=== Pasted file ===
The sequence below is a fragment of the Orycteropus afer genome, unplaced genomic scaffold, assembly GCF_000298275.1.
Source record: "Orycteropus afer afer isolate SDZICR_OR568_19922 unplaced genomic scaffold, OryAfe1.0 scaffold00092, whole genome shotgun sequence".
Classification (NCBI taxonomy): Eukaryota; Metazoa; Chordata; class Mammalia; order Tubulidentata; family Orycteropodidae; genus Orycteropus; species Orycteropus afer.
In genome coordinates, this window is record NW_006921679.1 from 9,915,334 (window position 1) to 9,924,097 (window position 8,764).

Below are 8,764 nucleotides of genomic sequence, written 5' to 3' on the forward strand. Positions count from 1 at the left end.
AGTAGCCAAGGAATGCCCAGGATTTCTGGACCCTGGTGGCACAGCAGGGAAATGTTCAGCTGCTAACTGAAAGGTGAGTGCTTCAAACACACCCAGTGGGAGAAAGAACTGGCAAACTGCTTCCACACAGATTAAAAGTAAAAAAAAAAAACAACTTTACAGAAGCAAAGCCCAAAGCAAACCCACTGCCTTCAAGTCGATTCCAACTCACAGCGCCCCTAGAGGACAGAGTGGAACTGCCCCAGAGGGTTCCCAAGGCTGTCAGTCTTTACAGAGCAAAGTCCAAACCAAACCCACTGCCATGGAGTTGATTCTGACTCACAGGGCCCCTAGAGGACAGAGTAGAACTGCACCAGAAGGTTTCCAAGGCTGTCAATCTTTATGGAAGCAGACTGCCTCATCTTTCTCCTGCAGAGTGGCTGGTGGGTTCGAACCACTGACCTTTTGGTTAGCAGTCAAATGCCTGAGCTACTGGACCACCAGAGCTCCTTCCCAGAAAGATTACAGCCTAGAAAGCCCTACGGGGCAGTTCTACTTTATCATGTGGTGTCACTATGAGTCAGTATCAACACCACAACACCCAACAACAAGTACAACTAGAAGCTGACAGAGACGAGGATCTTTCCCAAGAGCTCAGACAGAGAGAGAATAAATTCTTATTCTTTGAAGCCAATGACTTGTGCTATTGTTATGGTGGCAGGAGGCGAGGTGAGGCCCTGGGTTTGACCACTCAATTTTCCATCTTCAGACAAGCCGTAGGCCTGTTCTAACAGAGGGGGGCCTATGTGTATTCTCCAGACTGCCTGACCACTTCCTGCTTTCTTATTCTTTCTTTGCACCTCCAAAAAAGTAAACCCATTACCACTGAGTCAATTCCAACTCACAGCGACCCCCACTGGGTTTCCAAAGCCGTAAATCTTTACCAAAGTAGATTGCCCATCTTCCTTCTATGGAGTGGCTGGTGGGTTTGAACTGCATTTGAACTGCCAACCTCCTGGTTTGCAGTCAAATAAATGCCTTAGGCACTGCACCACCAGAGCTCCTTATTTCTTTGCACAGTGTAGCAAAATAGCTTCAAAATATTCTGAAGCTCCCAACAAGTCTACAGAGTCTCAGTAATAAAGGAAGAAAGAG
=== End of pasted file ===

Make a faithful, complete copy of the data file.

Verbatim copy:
The sequence below is a fragment of the Orycteropus afer genome, unplaced genomic scaffold, assembly GCF_000298275.1.
Source record: "Orycteropus afer afer isolate SDZICR_OR568_19922 unplaced genomic scaffold, OryAfe1.0 scaffold00092, whole genome shotgun sequence".
Classification (NCBI taxonomy): Eukaryota; Metazoa; Chordata; class Mammalia; order Tubulidentata; family Orycteropodidae; genus Orycteropus; species Orycteropus afer.
In genome coordinates, this window is record NW_006921679.1 from 9,915,334 (window position 1) to 9,924,097 (window position 8,764).

Below are 8,764 nucleotides of genomic sequence, written 5' to 3' on the forward strand. Positions count from 1 at the left end.
AGTAGCCAAGGAATGCCCAGGATTTCTGGACCCTGGTGGCACAGCAGGGAAATGTTCAGCTGCTAACTGAAAGGTGAGTGCTTCAAACACACCCAGTGGGAGAAAGAACTGGCAAACTGCTTCCACACAGATTAAAAGTAAAAAAAAAAAACAACTTTACAGAAGCAAAGCCCAAAGCAAACCCACTGCCTTCAAGTCGATTCCAACTCACAGCGCCCCTAGAGGACAGAGTGGAACTGCCCCAGAGGGTTCCCAAGGCTGTCAGTCTTTACAGAGCAAAGTCCAAACCAAACCCACTGCCATGGAGTTGATTCTGACTCACAGGGCCCCTAGAGGACAGAGTAGAACTGCACCAGAAGGTTTCCAAGGCTGTCAATCTTTATGGAAGCAGACTGCCTCATCTTTCTCCTGCAGAGTGGCTGGTGGGTTCGAACCACTGACCTTTTGGTTAGCAGTCAAATGCCTGAGCTACTGGACCACCAGAGCTCCTTCCCAGAAAGATTACAGCCTAGAAAGCCCTACGGGGCAGTTCTACTTTATCATGTGGTGTCACTATGAGTCAGTATCAACACCACAACACCCAACAACAAGTACAACTAGAAGCTGACAGAGACGAGGATCTTTCCCAAGAGCTCAGACAGAGAGAGAATAAATTCTTATTCTTTGAAGCCAATGACTTGTGCTATTGTTATGGTGGCAGGAGGCGAGGTGAGGCCCTGGGTTTGACCACTCAATTTTCCATCTTCAGACAAGCCGTAGGCCTGTTCTAACAGAGGGGGGCCTATGTGTATTCTCCAGACTGCCTGACCACTTCCTGCTTTCTTATTCTTTCTTTGCACCTCCAAAAAAGTAAACCCATTACCACTGAGTCAATTCCAACTCACAGCGACCCCCACTGGGTTTCCAAAGCCGTAAATCTTTACCAAAGTAGATTGCCCATCTTCCTTCTATGGAGTGGCTGGTGGGTTTGAACTGCATTTGAACTGCCAACCTCCTGGTTTGCAGTCAAATAAATGCCTTAGGCACTGCACCACCAGAGCTCCTTATTTCTTTGCACAGTGTAGCAAAATAGCTTCAAAATATTCTGAAGCTCCCAACAAGTCTACAGAGTCTCAGTAATAAAGGAAGAAAGAG